“Lucky,” New Movie with Harry Dean Stanton, Coming Soon after Screening at Chicago Critics Film Festival

Any fan of venerable actor Harry Dean Stanton will be excited to know that we can soon enjoy a new movie featuring him, David Lynch and Ed Begley, Jr.  Now 90, Harry Dean was coaxed back to acting by good friends Drago Sumonja and Logan Sparks, who co-wrote the film specifically with him in mind. “Lucky” just premiered at the 2017 SXSW film festival and will be at the Chicago Critics Film Festival May 13th – May 18th with an Q&A with Drago and the director John Carroll Lynch.  Below, Drago discusses more about the film and how it came about.

I’ve seen your film “Character” which features Harry Dean Stanton; had you stayed in touch with him since then?  Was it difficult to get him to sign on?

I’ve known Harry for quite some time. We met in January of 2000 at Dan Tana’s restaurant in Los Angeles through a mutual friend of ours, Dabney Coleman, who was also in the documentary “char•ac•ter,” and the three of us have continued to be friends ever since.

Harry had decided to retire from acting so convincing him took more than a little finessing, all of which was done by my dear friend and co-writer Logan Sparks. Logan and Harry are the best of friends, family actually. And although I am Harry’s friend, if it weren’t for Logan, I don’t believe Harry would’ve ever signed on.

In return, Logan and I wrote a love letter to Harry, a screenplay filled with all of Harry’s knowledge and personal philosophies that had affected Logan and I over the years. I’m happy that we were able to give Harry a gift in return for all he has given us. I’m very grateful to both of them.

Did you have the other actors in the film in mind for their characters, such as David Lynch?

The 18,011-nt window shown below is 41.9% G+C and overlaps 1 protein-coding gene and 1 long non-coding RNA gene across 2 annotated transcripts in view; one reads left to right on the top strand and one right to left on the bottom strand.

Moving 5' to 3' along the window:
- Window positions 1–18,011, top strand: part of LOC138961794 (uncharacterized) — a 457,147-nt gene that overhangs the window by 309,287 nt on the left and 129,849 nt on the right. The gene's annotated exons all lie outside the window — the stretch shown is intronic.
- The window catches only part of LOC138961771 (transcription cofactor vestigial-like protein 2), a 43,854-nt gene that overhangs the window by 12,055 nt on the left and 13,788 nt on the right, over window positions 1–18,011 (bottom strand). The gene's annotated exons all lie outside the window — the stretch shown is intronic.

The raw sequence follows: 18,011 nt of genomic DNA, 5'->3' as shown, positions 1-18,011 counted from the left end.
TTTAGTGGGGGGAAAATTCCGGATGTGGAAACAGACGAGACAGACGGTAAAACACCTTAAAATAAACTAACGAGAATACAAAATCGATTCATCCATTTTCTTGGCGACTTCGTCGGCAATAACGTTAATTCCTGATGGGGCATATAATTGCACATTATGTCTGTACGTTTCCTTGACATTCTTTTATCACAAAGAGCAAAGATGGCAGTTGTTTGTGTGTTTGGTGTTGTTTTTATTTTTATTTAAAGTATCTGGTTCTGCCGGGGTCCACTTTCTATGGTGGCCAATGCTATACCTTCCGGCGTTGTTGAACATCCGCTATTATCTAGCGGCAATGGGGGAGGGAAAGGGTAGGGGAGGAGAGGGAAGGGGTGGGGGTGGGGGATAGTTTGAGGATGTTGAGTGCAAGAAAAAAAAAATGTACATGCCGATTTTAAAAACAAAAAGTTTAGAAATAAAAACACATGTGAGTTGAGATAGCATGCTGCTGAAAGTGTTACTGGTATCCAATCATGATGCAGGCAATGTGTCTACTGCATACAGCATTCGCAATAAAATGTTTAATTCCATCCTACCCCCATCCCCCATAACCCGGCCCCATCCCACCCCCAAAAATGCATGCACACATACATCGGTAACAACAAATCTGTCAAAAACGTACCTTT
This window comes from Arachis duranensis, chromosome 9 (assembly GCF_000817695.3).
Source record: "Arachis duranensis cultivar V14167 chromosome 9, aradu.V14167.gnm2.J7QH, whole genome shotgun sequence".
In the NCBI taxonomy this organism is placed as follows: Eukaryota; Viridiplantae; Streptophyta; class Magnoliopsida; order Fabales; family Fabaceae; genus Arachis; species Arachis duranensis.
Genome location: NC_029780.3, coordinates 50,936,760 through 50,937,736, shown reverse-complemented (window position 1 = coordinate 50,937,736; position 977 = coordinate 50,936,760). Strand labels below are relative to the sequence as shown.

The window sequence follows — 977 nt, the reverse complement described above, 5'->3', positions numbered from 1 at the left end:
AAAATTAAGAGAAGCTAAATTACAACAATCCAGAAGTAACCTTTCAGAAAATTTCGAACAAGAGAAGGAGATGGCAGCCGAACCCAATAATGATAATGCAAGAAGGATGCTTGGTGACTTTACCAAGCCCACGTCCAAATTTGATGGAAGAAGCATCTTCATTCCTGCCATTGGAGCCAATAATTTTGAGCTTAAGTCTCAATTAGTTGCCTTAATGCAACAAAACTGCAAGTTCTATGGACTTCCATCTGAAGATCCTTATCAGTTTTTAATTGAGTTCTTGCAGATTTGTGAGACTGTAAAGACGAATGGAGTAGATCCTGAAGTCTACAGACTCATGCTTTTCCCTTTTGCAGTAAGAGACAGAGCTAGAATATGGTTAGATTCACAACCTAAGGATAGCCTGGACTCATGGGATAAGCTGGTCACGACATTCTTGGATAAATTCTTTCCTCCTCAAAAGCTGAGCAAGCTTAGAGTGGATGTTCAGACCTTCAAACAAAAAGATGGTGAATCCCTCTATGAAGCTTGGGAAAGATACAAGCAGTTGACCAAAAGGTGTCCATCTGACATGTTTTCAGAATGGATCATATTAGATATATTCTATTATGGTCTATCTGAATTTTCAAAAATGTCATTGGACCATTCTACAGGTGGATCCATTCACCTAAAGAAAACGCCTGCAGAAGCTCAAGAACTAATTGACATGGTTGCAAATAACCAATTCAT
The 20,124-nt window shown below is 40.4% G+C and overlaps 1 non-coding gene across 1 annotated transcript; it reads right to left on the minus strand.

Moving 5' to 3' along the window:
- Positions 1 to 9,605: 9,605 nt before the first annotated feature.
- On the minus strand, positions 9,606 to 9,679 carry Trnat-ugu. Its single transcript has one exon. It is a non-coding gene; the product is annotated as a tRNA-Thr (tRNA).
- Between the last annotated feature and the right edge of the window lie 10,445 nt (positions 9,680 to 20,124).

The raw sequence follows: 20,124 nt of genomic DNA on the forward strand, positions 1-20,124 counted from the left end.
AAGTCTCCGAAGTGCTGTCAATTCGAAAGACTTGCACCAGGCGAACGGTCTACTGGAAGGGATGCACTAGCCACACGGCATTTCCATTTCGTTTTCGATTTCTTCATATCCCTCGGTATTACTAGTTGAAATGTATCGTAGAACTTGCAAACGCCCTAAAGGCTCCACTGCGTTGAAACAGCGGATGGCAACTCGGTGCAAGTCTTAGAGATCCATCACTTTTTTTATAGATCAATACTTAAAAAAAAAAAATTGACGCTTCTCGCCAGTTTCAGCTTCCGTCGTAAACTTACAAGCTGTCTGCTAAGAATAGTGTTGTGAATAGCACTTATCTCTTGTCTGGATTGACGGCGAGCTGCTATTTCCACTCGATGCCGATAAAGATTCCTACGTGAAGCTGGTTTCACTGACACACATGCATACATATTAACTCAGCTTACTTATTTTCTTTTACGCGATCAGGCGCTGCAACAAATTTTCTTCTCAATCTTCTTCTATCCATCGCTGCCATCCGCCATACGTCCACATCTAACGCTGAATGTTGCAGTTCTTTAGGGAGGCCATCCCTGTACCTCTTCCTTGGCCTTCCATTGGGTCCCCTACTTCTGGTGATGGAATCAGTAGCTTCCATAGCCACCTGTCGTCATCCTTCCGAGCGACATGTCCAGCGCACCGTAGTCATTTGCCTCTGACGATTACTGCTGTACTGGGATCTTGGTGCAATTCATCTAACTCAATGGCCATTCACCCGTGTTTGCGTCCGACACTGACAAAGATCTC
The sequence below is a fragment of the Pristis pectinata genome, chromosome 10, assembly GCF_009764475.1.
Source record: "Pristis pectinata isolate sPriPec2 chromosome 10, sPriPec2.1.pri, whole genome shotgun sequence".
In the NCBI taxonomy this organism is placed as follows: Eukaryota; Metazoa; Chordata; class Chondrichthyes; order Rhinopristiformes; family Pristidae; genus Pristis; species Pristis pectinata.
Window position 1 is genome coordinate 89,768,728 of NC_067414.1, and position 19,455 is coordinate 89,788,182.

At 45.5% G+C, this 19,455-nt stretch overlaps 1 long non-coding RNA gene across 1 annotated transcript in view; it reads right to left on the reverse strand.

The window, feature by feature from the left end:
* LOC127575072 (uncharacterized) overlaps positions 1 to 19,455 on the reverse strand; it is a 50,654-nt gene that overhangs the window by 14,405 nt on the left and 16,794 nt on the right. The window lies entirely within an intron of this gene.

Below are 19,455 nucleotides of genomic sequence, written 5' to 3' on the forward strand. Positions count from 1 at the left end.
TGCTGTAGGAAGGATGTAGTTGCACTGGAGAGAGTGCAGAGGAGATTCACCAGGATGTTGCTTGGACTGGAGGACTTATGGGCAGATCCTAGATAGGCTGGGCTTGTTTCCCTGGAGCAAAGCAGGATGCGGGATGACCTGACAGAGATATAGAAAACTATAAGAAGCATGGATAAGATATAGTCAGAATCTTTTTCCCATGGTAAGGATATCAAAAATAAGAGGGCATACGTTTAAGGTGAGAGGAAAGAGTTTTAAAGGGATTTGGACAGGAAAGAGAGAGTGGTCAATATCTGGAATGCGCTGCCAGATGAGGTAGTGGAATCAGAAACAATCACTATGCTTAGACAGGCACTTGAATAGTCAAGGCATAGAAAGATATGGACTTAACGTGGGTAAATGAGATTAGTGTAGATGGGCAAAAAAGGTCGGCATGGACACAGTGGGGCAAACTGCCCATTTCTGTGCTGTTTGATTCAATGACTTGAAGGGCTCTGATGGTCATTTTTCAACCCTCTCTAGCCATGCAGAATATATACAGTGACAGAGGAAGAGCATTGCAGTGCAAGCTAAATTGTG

Logan and I wrote the other characters in the screenplay specifically for our friend Ed Begley Jr. and for David Lynch, both of whom we were fortunate enough to have come on board. Obviously Harry was the reason for ​David​ signing on and because the character of “Howard”, who David portrays, is instrumental to the story and through his performance becomes an affectingly beautiful character. His monologue is incredibly moving, we were all absolutely struck with it.

All that being said, I must absolutely give credit to both Logan and David Lynch’s right hand, Michael T. Barlie for organizing the shooting schedule that would allow us the opportunity and privilege of working with ​David Lynch. And I will tell you, without question, nobody else could have made that happen. Period.

What was the genesis for the screenplay?​ Had you worked with Logan Sparks before?

Logan and I ha​d​ ​talked ab​o​ut working together​ over the years​ but had never done so prior to writing the screenplay.

The genesis of the screenplay was birthed inside of Logan’s automobile on interstate 10 heading west sometime around high noon ​back ​in the winter of 2015. We were ​headed back to Los Angeles from Cave Creek, Arizona where Logan is from. He had been working on a documentary and asked if I would come to Arizona and assist with some research.